At yearly meeting

Yearly meeting, a thousand Quakers in one building in Euston for four days, is heavenly for me. I am with my tribe. Sitting in the sun, I said I had mislaid my lunch, and a friend bought me sandwiches. She has previously bought me coffee, dinner and champagne, and had me to stay, and shows me the weirdness of my world can be lovely as well as threatening.

That was after the Salter lecture, organised by the Quaker Socialist Society and given by Diana Jeater. She wondered why she, rather than Zimbabweans, should be considered a world expert on Zimbabwe, and spoke on how we in Britain are still colonialist. British people went to Africa, and some went to study Africans; but to explain them in British concepts for a British understanding, with metaphors we were comfortable with, which did not precisely fit. So they attempted to formulate how grammar worked in local languages, and then in schools told locals they were speaking their own language ungrammatically. People say “I have been to Africa” as if it were homogenous. We looked at them as if our technological superiority and different religion were superiority of civilisation, and imposed on them. How would it be, if we could find new words, to understand their other ways of seeing? Or let them say who they were, rather than defining them? This is so close to the idea that trans people should speak for ourselves rather than mediated by cis people that it strengthens my acceptance of myself.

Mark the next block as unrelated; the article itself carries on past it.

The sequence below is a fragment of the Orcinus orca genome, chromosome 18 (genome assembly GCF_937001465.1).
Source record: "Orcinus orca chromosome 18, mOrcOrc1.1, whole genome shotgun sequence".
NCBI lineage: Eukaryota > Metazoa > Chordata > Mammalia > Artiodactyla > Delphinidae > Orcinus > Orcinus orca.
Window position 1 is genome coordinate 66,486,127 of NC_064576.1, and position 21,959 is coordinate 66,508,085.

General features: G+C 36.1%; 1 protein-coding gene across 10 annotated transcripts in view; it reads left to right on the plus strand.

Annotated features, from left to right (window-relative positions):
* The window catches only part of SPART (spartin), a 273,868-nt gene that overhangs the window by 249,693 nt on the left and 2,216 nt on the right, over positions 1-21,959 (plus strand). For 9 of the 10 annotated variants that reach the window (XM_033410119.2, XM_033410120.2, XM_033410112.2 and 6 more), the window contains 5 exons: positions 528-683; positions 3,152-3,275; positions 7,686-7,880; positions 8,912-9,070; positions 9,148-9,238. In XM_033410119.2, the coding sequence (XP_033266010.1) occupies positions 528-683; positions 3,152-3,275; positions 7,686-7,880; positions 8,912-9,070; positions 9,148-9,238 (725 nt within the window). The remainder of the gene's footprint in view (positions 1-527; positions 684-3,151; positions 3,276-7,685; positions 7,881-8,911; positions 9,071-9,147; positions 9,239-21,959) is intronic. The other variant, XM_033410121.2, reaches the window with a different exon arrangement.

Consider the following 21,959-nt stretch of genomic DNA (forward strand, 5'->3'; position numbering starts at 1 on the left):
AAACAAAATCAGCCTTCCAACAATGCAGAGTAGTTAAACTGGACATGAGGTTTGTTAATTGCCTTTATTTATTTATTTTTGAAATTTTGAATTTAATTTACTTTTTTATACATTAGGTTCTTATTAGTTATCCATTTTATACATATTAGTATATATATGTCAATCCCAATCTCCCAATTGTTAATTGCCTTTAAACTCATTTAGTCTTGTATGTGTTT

I am sad to say that Quakers who spend less time with me seem to like me more- or perhaps it is just harder to negotiate ongoing relationships, and occasional encounters can give the joy of seeing and sharing without the difficulty of working together. Those who have met me before here want to talk to me, and while they care for me they also receive from me. I was glad to see someone again, though they spoke of the increasing difficulty of travelling, and dislike of being apart from their wife. If you’re ever in —-? I will look you up, I said. I may not see them again.